News Release
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May 9, 2002

Canada: Government Study Blows Lid Off U.S. Pot Propaganda

Marijuana Not A Gateway, Effects "Relatively Benign," Senate Report Finds

Ottawa, Ontario:  Marijuana is a relatively harmless drug that has little impact on public safety, according to the findings of a preliminary government report from the Canadian Senate's Special Committee on Illegal Drugs. Among the Senate's findings:

The committee's full report, which is expected to recommend decriminalizing marijuana, will be released in August.  The preliminary report is available online at:

For more information, please contact either Keith Stroup or Paul Armentano of NORML at (202) 483-5500. A summary of previous federally commissioned reports is available at:

Government Approval For Medical Pot Spray One Year Away

Portland, OR:  Non-smoked, cannabis-based medicines could receive British regulatory approval as early as next year, GW Pharmaceuticals President Geoffrey Guy announced at the Second National Clinical Conference on Cannabis Therapeutics in Oregon last week.  The London company is currently testing the efficacy of various marijuana extracts for analgesia and symptoms of Multiple Sclerosis in Phase III patient trials.  Trial subjects administer the extracts via a sublingual spray.

GW expects to submit their results for government approval as early as this fall, Guy said at the conference, which was sponsored by Patients Out of Time.  If the British government licenses the drugs, it is expected that other Western European nations and Canada will do the same.

In previous Phase II trials, nearly 80 percent of patients sustained "clinically significant therapeutic benefit" from cannabis - including relief from pain, bladder-related symptoms and tremor, as well as a 50 percent average reduction in their use of opiates.

For more information, please contact Paul Armentano of NORML at (202) 483-5500.  Additional information on GW Pharmaceuticals' clinical patient trials is available at:

Patient's Hunger Strike For Medical Cannabis Enters Fourth Week

Missoula, MT:  Sunday will mark the fourth week of a hunger strike by a seriously ill Missoula woman fighting for the right to use medical marijuana legally.  Robin Prosser, who uses marijuana medicinally to treat pain and spasmodic symptoms from a lupus-related immunosuppressive disorder, began her strike on April 20th.  Prosser has vowed to continue her hunger strike until the federal government allows her legal access to government-grown marijuana or grants her legal protection to cultivate her own.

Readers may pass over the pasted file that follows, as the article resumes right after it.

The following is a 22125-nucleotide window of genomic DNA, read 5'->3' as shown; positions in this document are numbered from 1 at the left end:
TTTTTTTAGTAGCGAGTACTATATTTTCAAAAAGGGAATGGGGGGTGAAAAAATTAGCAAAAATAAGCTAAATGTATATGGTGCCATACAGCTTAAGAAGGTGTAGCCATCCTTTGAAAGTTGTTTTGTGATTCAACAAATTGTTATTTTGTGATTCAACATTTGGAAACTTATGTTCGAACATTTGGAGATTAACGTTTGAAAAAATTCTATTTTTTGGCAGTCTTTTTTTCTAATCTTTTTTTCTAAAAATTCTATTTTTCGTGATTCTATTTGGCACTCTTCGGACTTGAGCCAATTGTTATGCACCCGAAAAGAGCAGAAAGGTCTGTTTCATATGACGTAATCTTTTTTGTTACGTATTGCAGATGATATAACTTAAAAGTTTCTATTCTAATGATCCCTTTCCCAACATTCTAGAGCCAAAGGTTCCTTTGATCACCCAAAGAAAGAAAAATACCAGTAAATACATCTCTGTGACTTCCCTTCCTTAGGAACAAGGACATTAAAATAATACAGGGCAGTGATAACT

"I want to grow my own personal supply of medicine or be allowed access [to] ... the same 300 joints monthly that the remaining patients in the [federal] Compassionate IND Program receive," Prosser said, referring to a U.S. government health program that grows and supplies medical cannabis to a handful of seriously ill patients.  That program has been closed to new applicants since 1992.  "I [should] not be treated differently because of where I live," she added.

Prosser says she is violently allergic to most conventional medications, and maintains that cannabis provides the most effective relief for her medical symptoms.

To date, local law enforcement officials appear unmoved by Prosser's struggle.  Missoula Police Chief Bob Weaver recently told The Missoulian that Prosser would "be busted if she grows pot and we learn about it," despite her medical condition or hunger strike.

Nevertheless, Prosser remains undaunted, despite having already lost more than 30 pounds and temporarily requiring hospitalization.  "I have decided that I need to do something to stand up for the medicine I and so many others must have," she said.  "I'd rather die deliberately under the eye of the public and put a name on my executioners than just fade off under the persecution of my homeland."

For more information, please contact Keith Stroup of NORML at (202) 483-5500.  Robin Prosser may be contacted directly at  Additional information about Prosser is available online at:

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